The Victor crew wanted to look at some odd foods so this week we will look at rutabagas. To some this may not seem odd but to some of us who have never had this, we are curious. Will we try one? Who knows? Maybe someday…
So we find that rutabagas are similar to turnips. It is a root vegetable that originated as a cross between the cabbage and the turnip. The leaves can be eaten as a leafy vegetable like spinach or chard. The name comes from Sweden. It is also known as a Swedish turnip or yellow turnip. Many countries just call them swedes.
Different countries cook it in different ways. The Finns roast, bake, or boil in soups, eat uncooked and thinly julienned in salads. They us it in any dish that has root vegetables. In Sweden and Norway, they cook it woth potatoes or carrots, mash it with butter, or create a puree. In the US, it mostly eaten in stews or casseroles, served mashed with carrots, baked in a pasty. Sometimes they will be found in a New England boiled dinner.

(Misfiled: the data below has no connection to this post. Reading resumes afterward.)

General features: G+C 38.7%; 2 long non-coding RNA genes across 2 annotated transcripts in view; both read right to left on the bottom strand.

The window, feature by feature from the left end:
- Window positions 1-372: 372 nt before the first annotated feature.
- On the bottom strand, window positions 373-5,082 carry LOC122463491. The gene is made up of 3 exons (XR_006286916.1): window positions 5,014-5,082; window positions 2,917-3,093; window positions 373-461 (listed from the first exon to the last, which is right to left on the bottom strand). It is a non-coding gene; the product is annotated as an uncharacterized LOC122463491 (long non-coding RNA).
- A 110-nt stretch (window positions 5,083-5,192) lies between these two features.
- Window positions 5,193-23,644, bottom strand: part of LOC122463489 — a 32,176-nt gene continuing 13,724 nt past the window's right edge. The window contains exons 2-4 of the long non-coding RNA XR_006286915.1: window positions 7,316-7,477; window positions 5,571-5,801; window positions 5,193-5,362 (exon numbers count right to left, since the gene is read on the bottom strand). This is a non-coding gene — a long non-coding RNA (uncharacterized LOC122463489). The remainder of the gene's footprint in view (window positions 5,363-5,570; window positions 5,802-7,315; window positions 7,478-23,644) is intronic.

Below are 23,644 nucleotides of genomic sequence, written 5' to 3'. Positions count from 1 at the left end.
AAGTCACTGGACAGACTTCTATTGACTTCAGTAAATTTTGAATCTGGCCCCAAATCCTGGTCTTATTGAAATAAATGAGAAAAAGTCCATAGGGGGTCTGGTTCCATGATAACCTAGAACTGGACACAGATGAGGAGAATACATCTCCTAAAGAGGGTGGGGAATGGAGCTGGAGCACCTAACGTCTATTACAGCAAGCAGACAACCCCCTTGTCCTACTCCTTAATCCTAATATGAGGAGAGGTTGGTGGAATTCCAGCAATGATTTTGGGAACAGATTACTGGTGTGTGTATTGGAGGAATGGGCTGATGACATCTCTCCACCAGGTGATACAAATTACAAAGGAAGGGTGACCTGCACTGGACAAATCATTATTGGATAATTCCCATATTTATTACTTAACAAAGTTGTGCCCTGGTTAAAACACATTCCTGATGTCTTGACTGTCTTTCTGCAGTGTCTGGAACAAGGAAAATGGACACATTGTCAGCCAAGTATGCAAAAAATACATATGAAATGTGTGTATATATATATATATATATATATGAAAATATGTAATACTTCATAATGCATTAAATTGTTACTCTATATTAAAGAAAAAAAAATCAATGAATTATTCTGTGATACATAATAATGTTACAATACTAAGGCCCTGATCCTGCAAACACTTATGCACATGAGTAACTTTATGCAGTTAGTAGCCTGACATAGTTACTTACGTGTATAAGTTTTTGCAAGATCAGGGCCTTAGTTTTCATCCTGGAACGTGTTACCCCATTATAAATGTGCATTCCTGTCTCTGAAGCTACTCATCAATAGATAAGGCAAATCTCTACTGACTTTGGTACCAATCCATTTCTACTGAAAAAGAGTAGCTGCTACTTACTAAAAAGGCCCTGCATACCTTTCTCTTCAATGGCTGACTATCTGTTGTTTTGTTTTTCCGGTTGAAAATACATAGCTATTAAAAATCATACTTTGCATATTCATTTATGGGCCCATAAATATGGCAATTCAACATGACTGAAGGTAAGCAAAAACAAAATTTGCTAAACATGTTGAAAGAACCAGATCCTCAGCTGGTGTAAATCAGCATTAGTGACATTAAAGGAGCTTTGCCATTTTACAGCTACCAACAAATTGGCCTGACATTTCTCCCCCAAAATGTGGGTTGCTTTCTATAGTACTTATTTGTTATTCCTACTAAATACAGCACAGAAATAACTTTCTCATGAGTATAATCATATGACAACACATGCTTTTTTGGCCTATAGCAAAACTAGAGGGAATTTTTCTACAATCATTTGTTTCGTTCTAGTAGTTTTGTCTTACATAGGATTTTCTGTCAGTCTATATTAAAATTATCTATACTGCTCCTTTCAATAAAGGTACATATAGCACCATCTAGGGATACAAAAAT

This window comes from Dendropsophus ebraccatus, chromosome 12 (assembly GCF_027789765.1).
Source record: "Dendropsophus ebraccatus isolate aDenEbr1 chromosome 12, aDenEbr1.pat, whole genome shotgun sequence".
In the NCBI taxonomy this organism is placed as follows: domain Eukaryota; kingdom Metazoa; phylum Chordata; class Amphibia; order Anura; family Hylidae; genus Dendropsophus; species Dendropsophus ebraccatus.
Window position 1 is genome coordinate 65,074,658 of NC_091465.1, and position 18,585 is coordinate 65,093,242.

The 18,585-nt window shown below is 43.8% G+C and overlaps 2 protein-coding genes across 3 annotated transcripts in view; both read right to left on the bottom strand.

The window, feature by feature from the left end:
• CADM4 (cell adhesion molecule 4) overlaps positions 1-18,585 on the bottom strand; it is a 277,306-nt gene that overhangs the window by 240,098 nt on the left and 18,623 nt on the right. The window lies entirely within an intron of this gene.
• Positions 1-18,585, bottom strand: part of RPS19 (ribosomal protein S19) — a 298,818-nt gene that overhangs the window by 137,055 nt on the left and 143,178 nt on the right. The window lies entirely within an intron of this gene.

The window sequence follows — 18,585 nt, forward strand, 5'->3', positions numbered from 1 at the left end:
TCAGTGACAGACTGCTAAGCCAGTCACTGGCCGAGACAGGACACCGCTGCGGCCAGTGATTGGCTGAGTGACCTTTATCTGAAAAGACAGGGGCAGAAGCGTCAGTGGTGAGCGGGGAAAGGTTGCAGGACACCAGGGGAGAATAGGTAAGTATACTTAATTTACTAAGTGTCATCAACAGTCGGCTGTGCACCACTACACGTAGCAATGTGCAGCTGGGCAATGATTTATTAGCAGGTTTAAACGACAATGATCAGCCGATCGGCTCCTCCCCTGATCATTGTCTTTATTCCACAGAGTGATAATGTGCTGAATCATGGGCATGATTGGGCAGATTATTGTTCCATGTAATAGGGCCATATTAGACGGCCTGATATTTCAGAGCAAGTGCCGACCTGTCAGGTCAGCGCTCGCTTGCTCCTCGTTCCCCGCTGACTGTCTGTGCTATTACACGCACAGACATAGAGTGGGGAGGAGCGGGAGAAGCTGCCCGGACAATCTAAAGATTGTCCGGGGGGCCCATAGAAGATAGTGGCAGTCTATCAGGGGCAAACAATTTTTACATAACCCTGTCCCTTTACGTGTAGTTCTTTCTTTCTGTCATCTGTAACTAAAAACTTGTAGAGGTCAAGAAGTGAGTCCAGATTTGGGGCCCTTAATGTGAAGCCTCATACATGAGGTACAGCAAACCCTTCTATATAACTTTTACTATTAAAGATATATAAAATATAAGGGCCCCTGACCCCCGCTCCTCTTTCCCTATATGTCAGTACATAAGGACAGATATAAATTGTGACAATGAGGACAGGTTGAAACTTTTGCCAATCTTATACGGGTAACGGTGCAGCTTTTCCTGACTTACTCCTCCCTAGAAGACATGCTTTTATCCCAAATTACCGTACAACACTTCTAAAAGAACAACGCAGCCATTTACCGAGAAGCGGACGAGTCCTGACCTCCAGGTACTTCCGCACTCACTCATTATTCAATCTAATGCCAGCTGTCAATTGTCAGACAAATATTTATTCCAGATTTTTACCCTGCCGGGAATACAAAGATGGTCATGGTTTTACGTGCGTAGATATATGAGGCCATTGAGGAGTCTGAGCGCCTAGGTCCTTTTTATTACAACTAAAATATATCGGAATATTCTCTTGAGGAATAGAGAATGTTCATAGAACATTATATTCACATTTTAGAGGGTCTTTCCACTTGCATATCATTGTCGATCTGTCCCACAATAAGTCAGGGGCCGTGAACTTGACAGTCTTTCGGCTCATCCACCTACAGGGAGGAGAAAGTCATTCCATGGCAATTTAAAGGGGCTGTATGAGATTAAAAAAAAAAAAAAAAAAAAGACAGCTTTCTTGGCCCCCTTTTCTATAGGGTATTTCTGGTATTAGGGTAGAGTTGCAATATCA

A medium rutabaga is about 386 grams and contains 145 calories. They contain 9 grams of fiber and 17 grams sugar. They are a good source of potassium at 33% daily value and Vitamin C at 160% daily value.
They can improve digestive health, boost your immune system and metabolic function, lower blood pressure and cholesterol levels.